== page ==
Starring: Ethan Hawke and Carmen Ejogo
Directed by: Robert Budreau
Running time: 1 hr 37 mins
Our Score: 4 out of 5 stars
OK music fans, here’s a name for you: Chet Baker. Anyone? Anyone? Bueller? No?
Too bad. How about Miles Davis or Dizzy Gillespie? Oh, those guys you know. Would you be surprised if I told you that Chet Baker was, for a short time in the 1950’s, their musical equal? Sadly, it was the demon called Heroin that took away both his talent and his fame.
We first meet Baker (a well-cast Ethan Hawke) sprawled out on the floor of an Italian prison cell. While ruminating on his life we travel back to the mid 1950’s and the iconic jazz club known as Birdland. There we get a taste of Baker’s talent. Shot in black and white and full of billowy smoke, the scene sets the stage for what might have been. A decade later, his career floundering, he takes a job playing himself in a feature film. However, a beating by muggers leaves him minus his front teeth. And for a horn player, no teeth means no music. Reduced to pumping gas, Baker finds himself on the verge of redemption. If only he can keep the demon away.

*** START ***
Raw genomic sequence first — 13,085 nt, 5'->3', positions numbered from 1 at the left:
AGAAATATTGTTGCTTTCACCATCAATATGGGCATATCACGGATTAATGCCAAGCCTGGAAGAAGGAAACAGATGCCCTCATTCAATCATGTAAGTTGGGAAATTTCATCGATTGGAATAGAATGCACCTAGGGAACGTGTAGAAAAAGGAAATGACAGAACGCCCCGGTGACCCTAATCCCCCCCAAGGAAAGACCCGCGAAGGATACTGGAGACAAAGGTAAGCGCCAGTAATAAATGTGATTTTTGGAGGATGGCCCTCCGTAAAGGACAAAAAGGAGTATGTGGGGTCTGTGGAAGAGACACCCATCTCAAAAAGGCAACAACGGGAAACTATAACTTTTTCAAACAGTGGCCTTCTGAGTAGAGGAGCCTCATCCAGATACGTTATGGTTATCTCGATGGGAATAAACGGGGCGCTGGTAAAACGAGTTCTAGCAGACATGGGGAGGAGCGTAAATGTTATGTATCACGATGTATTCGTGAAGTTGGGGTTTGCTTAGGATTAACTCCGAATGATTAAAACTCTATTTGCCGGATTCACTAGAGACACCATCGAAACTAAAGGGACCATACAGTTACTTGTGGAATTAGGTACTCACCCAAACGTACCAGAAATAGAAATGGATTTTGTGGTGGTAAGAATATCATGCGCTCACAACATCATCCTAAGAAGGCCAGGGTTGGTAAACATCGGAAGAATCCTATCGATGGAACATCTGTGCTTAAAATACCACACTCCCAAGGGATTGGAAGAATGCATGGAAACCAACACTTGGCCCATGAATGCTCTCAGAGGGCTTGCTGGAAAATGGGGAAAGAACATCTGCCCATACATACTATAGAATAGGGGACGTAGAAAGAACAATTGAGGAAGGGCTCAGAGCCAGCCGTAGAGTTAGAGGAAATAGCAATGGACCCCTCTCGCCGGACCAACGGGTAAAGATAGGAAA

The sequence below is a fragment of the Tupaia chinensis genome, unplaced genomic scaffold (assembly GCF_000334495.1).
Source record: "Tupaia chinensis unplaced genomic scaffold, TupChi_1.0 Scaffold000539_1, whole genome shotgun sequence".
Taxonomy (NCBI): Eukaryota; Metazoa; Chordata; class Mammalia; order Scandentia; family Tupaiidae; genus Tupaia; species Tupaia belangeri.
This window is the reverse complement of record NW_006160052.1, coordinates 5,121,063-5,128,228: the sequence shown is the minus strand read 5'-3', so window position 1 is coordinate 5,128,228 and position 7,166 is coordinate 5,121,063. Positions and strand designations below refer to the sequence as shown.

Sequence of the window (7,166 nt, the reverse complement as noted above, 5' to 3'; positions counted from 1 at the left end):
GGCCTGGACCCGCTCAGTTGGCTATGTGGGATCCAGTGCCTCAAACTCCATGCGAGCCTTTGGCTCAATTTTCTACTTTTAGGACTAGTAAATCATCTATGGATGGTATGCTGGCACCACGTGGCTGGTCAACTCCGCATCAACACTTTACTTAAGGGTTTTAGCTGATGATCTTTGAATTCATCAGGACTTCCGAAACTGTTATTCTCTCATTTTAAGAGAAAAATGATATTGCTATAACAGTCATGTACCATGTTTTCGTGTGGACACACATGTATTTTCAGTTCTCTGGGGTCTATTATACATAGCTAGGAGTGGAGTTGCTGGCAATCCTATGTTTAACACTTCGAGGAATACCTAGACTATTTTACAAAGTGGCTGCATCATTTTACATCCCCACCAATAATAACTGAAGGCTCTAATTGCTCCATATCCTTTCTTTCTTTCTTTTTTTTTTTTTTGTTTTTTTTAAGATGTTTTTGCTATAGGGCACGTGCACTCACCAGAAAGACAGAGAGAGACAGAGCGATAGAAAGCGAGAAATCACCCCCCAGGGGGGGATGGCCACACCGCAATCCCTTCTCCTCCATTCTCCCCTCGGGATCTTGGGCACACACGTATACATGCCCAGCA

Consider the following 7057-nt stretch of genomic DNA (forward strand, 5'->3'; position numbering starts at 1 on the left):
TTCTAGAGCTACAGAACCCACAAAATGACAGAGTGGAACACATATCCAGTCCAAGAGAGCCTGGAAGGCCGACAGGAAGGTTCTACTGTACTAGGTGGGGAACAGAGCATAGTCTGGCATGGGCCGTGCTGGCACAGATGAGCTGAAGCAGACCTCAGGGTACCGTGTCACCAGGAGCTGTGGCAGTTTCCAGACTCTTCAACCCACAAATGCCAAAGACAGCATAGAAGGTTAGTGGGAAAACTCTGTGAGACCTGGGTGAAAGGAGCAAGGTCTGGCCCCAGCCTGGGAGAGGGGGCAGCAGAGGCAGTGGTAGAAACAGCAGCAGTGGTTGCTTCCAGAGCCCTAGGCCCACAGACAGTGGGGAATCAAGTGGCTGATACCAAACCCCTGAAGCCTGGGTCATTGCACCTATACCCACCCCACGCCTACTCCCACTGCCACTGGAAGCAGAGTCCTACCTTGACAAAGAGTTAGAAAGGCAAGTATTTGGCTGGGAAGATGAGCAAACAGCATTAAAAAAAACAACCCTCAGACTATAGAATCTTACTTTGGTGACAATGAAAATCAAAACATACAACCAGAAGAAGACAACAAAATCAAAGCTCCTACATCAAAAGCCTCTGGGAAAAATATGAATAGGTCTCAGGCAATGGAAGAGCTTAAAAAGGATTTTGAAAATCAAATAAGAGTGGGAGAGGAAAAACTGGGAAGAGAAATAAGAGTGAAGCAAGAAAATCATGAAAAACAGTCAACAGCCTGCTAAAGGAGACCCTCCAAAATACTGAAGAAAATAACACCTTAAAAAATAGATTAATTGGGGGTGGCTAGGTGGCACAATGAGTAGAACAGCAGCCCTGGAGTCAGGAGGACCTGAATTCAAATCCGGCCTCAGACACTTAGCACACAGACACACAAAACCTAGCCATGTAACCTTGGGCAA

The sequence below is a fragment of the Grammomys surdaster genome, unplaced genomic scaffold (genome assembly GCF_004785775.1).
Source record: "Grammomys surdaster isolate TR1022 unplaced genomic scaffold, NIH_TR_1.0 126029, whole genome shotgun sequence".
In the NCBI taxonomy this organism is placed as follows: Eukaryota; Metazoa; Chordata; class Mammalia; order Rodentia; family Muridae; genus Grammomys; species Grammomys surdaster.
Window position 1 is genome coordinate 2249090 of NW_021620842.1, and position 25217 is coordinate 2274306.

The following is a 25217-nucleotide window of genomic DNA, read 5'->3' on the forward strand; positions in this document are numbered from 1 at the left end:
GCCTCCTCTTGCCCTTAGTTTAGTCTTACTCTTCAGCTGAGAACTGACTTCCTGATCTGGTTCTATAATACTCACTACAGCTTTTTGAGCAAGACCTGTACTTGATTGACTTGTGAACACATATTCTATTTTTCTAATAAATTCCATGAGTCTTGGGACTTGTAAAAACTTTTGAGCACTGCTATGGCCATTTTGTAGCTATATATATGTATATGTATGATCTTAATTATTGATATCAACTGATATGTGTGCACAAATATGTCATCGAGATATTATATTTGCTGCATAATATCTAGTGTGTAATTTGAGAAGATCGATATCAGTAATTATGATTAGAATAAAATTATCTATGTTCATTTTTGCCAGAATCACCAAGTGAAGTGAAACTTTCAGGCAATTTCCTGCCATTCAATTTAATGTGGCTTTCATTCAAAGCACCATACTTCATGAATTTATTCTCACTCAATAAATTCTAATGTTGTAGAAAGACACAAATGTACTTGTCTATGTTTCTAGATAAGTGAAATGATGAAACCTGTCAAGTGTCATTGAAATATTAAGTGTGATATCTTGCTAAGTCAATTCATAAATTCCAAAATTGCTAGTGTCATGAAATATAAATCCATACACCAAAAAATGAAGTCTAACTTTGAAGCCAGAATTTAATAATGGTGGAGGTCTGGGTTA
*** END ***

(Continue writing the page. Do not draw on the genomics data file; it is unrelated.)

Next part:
A bio-pic that flits around, “Born to Be Blue” takes its name from one of Baker’s best known songs. Though other characters are featured, the film mostly concentrates on Baker and his girlfriend, Elaine (Ejogo), who we originally meet when she is cast as Baker’s ex-wife in the ill-fated movie. We learn that the creator of West Coast Swing had a hard time handling his father, also a musician. Referred to as the “James Dean of Jazz,” he is a junkie that hates needles. “Hello Fear, Hello Death, F*** You,” is his mantra as a friend sticks the needle in his arm. One of the first recovering drug addicts to be prescribed methadone, Baker takes his life one day at a time.
There are two stars in this film. The first is Hawke, who finds a way to make an unsympathetic character sympathetic. Extra points for doing his own vocal work. Second is the music. The soundtrack is full of some of the best jazz standards of the time, each one telling a story that accompanies the one on-screen. With Don Cheadle’s upcoming Miles Davis film on the horizon, it looks like jazz is making a comeback. Give it, and the film, a chance.